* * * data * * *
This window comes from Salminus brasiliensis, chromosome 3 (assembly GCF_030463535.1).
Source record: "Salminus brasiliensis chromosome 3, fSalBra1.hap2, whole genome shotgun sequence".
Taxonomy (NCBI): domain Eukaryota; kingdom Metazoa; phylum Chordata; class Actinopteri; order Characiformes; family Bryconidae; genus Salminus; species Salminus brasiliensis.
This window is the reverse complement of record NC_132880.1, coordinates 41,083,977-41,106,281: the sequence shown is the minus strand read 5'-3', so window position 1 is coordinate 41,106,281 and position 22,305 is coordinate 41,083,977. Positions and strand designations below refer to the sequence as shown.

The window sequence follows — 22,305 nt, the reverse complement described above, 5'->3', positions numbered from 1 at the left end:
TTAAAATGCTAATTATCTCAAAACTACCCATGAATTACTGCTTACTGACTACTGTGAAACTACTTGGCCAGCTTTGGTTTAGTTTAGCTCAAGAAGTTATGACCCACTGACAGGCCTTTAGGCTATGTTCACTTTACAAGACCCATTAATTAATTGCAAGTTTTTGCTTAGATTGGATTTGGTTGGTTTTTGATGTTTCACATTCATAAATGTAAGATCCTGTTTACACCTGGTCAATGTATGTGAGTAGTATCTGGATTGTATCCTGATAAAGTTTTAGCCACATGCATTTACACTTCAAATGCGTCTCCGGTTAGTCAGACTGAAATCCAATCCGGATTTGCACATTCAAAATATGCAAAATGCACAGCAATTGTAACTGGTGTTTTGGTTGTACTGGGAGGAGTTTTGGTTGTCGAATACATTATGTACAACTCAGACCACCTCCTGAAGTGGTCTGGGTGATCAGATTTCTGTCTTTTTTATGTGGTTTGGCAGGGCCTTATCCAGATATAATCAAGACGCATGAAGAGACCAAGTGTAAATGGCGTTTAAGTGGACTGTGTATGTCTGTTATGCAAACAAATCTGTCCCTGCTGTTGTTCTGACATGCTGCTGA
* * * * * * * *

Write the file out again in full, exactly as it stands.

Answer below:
This window comes from Salminus brasiliensis, chromosome 3 (assembly GCF_030463535.1).
Source record: "Salminus brasiliensis chromosome 3, fSalBra1.hap2, whole genome shotgun sequence".
Taxonomy (NCBI): domain Eukaryota; kingdom Metazoa; phylum Chordata; class Actinopteri; order Characiformes; family Bryconidae; genus Salminus; species Salminus brasiliensis.
This window is the reverse complement of record NC_132880.1, coordinates 41,083,977-41,106,281: the sequence shown is the minus strand read 5'-3', so window position 1 is coordinate 41,106,281 and position 22,305 is coordinate 41,083,977. Positions and strand designations below refer to the sequence as shown.

The window sequence follows — 22,305 nt, the reverse complement described above, 5'->3', positions numbered from 1 at the left end:
TTAAAATGCTAATTATCTCAAAACTACCCATGAATTACTGCTTACTGACTACTGTGAAACTACTTGGCCAGCTTTGGTTTAGTTTAGCTCAAGAAGTTATGACCCACTGACAGGCCTTTAGGCTATGTTCACTTTACAAGACCCATTAATTAATTGCAAGTTTTTGCTTAGATTGGATTTGGTTGGTTTTTGATGTTTCACATTCATAAATGTAAGATCCTGTTTACACCTGGTCAATGTATGTGAGTAGTATCTGGATTGTATCCTGATAAAGTTTTAGCCACATGCATTTACACTTCAAATGCGTCTCCGGTTAGTCAGACTGAAATCCAATCCGGATTTGCACATTCAAAATATGCAAAATGCACAGCAATTGTAACTGGTGTTTTGGTTGTACTGGGAGGAGTTTTGGTTGTCGAATACATTATGTACAACTCAGACCACCTCCTGAAGTGGTCTGGGTGATCAGATTTCTGTCTTTTTTATGTGGTTTGGCAGGGCCTTATCCAGATATAATCAAGACGCATGAAGAGACCAAGTGTAAATGGCGTTTAAGTGGACTGTGTATGTCTGTTATGCAAACAAATCTGTCCCTGCTGTTGTTCTGACATGCTGCTGA